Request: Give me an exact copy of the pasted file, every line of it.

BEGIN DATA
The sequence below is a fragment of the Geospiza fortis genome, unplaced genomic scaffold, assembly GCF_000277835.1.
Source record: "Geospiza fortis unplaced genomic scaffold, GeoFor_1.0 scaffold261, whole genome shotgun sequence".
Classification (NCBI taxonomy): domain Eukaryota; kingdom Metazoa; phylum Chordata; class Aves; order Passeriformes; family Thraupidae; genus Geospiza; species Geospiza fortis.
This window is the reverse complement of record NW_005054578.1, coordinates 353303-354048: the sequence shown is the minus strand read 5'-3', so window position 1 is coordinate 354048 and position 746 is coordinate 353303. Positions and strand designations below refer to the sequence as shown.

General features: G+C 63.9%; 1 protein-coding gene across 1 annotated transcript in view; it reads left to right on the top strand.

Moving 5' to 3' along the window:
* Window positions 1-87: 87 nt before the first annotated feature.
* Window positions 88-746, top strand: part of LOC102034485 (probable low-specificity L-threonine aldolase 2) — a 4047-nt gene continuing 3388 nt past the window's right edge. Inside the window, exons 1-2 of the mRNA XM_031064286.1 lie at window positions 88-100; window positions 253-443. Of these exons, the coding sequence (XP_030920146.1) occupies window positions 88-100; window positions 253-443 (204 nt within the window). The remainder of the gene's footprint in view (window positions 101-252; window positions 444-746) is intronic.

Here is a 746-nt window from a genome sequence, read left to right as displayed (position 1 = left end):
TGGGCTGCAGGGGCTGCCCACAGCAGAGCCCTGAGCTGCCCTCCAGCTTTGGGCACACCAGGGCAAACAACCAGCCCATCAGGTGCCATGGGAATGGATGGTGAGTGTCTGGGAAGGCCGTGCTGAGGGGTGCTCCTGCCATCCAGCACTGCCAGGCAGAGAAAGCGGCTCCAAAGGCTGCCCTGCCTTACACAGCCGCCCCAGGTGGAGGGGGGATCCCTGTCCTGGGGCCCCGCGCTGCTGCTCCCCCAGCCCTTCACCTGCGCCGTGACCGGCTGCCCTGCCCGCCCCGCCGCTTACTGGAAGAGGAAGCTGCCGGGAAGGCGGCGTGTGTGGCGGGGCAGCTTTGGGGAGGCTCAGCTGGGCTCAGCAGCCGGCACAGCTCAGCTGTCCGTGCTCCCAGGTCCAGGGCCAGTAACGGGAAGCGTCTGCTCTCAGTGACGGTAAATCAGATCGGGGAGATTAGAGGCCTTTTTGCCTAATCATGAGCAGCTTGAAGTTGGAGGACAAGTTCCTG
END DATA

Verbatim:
The sequence below is a fragment of the Geospiza fortis genome, unplaced genomic scaffold, assembly GCF_000277835.1.
Source record: "Geospiza fortis unplaced genomic scaffold, GeoFor_1.0 scaffold261, whole genome shotgun sequence".
Classification (NCBI taxonomy): domain Eukaryota; kingdom Metazoa; phylum Chordata; class Aves; order Passeriformes; family Thraupidae; genus Geospiza; species Geospiza fortis.
This window is the reverse complement of record NW_005054578.1, coordinates 353303-354048: the sequence shown is the minus strand read 5'-3', so window position 1 is coordinate 354048 and position 746 is coordinate 353303. Positions and strand designations below refer to the sequence as shown.

General features: G+C 63.9%; 1 protein-coding gene across 1 annotated transcript in view; it reads left to right on the top strand.

Moving 5' to 3' along the window:
* Window positions 1-87: 87 nt before the first annotated feature.
* Window positions 88-746, top strand: part of LOC102034485 (probable low-specificity L-threonine aldolase 2) — a 4047-nt gene continuing 3388 nt past the window's right edge. Inside the window, exons 1-2 of the mRNA XM_031064286.1 lie at window positions 88-100; window positions 253-443. Of these exons, the coding sequence (XP_030920146.1) occupies window positions 88-100; window positions 253-443 (204 nt within the window). The remainder of the gene's footprint in view (window positions 101-252; window positions 444-746) is intronic.

Here is a 746-nt window from a genome sequence, read left to right as displayed (position 1 = left end):
TGGGCTGCAGGGGCTGCCCACAGCAGAGCCCTGAGCTGCCCTCCAGCTTTGGGCACACCAGGGCAAACAACCAGCCCATCAGGTGCCATGGGAATGGATGGTGAGTGTCTGGGAAGGCCGTGCTGAGGGGTGCTCCTGCCATCCAGCACTGCCAGGCAGAGAAAGCGGCTCCAAAGGCTGCCCTGCCTTACACAGCCGCCCCAGGTGGAGGGGGGATCCCTGTCCTGGGGCCCCGCGCTGCTGCTCCCCCAGCCCTTCACCTGCGCCGTGACCGGCTGCCCTGCCCGCCCCGCCGCTTACTGGAAGAGGAAGCTGCCGGGAAGGCGGCGTGTGTGGCGGGGCAGCTTTGGGGAGGCTCAGCTGGGCTCAGCAGCCGGCACAGCTCAGCTGTCCGTGCTCCCAGGTCCAGGGCCAGTAACGGGAAGCGTCTGCTCTCAGTGACGGTAAATCAGATCGGGGAGATTAGAGGCCTTTTTGCCTAATCATGAGCAGCTTGAAGTTGGAGGACAAGTTCCTG